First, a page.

LoopyLoons: "Justpaddling I am 6'2 200 lbs. I generally switch between kneeling and sitting. I have had multiple back injuries from years of playing rugby, and this seems to minimize the pain. I plan on picking up traditional beaver and otter tail paddles for my next trip. Thanks happy paddling. "

My quick hacks to get in the ballpark below. As others have said, you may go a little longer or shorter from here:

Bent shaft: Sit on chair. Measure distance from chair to eye level. That's the shaft length from top of grip to blade.

Conventional straight shaft: Grab the paddle by the grip. Hold your arm out straight to the side, 90 degrees from your body at shoulder height. Paddle tip should be close to or touching the ground.

Traditional (beaver tail, otter tail, etc): I size these so the shaft is about the same length as my regular straight shaft paddle. Since the blade is longer, the overall paddle length is longer, too.

I'm 6' tall, fairly long in the torso. Using these methods, I come up with 52 for a bent, 58 for a straight and 63 for traditional.

Blade length varies quite a bit between paddles so it isn't foolproof to go with an overall length for sizing. Best bet is to find a paddle that you enjoy using, measure how long the shaft is, and carry that over to other paddles as you shop for paddle #2 and #3 and #4...

Like potato chips, you can't have only one.

Happy paddling!

Brian
 
THEGrandRapids
distinguished member (223)distinguished memberdistinguished memberdistinguished member
 
01/26/2021 11:55AM  


This is the best that is out there
 
01/26/2021 12:14PM  
All the measurements I found online said that I should use a 50 inch bent shaft paddle. Then I added 2 inches because I always sit on a butt pad and another 2 inches because I am most often in the bow and the front seat is located at a wider point than the stern seat. So I ended up getting a 54 inch bent shaft paddle and I am happy with that size.
 
01/26/2021 04:58PM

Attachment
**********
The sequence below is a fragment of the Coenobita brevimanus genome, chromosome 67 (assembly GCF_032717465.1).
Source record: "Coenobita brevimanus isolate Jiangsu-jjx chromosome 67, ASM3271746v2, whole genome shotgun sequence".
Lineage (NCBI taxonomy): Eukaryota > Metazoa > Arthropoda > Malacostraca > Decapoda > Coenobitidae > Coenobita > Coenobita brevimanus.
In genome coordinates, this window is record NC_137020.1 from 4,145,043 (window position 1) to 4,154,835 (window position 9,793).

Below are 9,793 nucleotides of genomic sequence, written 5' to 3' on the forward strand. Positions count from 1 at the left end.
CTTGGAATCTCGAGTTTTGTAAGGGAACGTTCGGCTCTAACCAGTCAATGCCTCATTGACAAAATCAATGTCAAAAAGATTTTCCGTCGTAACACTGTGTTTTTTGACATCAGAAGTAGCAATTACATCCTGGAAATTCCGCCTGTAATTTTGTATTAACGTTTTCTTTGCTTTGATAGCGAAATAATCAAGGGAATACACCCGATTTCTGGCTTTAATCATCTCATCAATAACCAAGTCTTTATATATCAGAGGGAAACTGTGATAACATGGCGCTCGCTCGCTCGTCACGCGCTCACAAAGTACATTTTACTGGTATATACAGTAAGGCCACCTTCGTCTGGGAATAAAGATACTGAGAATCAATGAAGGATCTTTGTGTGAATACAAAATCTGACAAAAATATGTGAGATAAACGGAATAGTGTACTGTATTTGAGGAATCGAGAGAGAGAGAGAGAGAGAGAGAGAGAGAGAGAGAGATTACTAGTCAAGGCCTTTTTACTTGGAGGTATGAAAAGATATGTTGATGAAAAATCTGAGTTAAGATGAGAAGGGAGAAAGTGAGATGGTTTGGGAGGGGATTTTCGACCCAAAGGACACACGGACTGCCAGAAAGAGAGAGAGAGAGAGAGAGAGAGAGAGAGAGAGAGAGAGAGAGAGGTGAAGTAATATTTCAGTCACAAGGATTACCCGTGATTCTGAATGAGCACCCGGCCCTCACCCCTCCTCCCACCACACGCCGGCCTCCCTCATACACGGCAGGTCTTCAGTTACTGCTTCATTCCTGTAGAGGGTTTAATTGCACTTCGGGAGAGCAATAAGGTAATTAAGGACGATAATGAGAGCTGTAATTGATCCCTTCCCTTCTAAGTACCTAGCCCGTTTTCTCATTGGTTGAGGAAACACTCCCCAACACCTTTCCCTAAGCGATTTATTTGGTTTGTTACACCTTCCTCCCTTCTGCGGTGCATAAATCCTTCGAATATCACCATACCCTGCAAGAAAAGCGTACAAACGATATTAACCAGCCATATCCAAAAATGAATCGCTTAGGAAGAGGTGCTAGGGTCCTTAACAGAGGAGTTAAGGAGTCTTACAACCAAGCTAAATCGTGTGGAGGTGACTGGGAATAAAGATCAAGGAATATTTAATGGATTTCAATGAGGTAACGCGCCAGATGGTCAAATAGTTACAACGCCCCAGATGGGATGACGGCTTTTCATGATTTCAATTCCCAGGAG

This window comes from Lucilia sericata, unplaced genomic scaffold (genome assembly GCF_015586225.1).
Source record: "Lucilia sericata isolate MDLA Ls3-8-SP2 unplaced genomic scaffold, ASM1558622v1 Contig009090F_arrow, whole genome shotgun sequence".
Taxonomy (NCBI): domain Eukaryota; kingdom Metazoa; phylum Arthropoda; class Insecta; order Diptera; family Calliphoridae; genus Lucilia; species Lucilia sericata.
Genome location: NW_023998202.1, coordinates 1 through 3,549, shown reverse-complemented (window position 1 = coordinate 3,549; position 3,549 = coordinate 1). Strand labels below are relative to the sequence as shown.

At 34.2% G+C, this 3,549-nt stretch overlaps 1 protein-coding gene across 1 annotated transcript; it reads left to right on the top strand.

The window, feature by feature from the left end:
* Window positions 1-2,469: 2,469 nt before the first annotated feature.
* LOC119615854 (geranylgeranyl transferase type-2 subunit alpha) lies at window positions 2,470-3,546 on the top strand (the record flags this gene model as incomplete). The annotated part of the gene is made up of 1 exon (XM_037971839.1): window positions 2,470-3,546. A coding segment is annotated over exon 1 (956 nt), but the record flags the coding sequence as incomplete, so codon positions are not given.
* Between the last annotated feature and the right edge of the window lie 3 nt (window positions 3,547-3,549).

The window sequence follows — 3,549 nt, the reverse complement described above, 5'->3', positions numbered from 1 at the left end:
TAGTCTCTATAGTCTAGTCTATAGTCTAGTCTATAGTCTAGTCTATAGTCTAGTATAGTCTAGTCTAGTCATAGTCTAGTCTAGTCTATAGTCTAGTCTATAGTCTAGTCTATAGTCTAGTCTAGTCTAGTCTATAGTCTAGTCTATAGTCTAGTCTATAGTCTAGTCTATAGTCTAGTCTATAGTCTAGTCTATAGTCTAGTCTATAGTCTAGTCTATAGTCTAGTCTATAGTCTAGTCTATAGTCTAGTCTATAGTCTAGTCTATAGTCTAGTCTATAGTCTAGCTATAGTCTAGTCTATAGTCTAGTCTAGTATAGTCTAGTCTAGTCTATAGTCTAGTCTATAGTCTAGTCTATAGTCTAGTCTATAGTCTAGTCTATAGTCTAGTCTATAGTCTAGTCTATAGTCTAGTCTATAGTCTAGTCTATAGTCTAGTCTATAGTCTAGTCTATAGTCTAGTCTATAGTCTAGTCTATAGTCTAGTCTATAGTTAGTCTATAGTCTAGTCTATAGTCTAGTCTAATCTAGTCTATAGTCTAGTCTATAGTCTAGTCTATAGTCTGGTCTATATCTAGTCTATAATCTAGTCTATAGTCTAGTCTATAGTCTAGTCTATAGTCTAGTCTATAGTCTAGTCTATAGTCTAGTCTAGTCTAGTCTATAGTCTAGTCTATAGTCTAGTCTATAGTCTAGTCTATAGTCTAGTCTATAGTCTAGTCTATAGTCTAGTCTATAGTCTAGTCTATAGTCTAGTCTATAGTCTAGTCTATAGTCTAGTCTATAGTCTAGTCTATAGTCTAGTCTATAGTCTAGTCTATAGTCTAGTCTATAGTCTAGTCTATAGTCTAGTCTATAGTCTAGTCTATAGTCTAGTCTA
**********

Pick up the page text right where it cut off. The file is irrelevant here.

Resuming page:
If you are unsure what length paddle is "the correct paddle size", I would recommend more canoe paddling before "an upcoming trip". Only you can decide what is right and what you prefer. It's actually a very minor detail... use what you have.
 
justpaddlin
distinguished member (362)distinguished memberdistinguished memberdistinguished member
 
01/26/2021 07:44PM  
LoopyLoons: "Justpaddling I am 6'2 200 lbs. I generally switch between kneeling and sitting. I have had multiple back injuries from years of playing rugby, and this seems to minimize the pain. I plan on picking up traditional beaver and otter tail paddles for my next trip. Thanks happy paddling. "

I'm about an inch shorter than you and generally like a 34-35 inch shaft length. I usually kneel...a slightly shorter shaft is usually better for sitting. I have a 6'4" paddling buddy that is perfectly comfy using my paddles. For me a slightly shorter shaft seems better for long blade paddles...I have a 63 inch Grey Owl Chieftain with a shaft around 34 inches that fits me perfectly and I can't imagine that you'd be better off with the 60 or 66. If you're near SW Michigan you can stop by and try some paddles.
 
jhb8426
distinguished member(1251)distinguished memberdistinguished memberdistinguished memberdistinguished member
 
01/29/2021 12:06AM  
MidwestFirecraft: "As stated by others it is a personal preference, but the seated method was right on for my tandem paddle. I prefer a longer paddle when soloing, so I add two inches. "

Just the opposite for me. I prefer a bit shorter paddle when soloing (Bell Magic). Haven't soloed a tandem in awhile so that may make a difference.
 
HistoryDoc
member (40)member
 
01/29/2021 09:04AM  
Shaw & Tenney, paddle makers since 1858, have a sizing guide on their website. Make great paddles in a number of traditional sizes.

https://www.shawandtenney.com/product-category/canoe-kayak-and-sup-paddles
 
HistoryDoc
member (40)member
 
01/29/2021 09:07AM  
Sorry, meant to say traditional Styles. I think using inches is pretty traditional sizing.
 
02/03/2021 07:58AM  
MidwestFirecraft: "LoopyLoons: "Tandem I am usually the bow paddler. I do go solo sometimes. "


As stated by others it is a personal preference, but the seated method was right on for my tandem paddle. I prefer a longer paddle when soloing, so I add two inches. "


Are we still talking about paddle sizing???
 
02/03/2021 12:25PM  
Depends on the canoe you are paddling. The paddle I use in my wenonah would be way too short for my 18’ prospector, you need a bunch of paddles.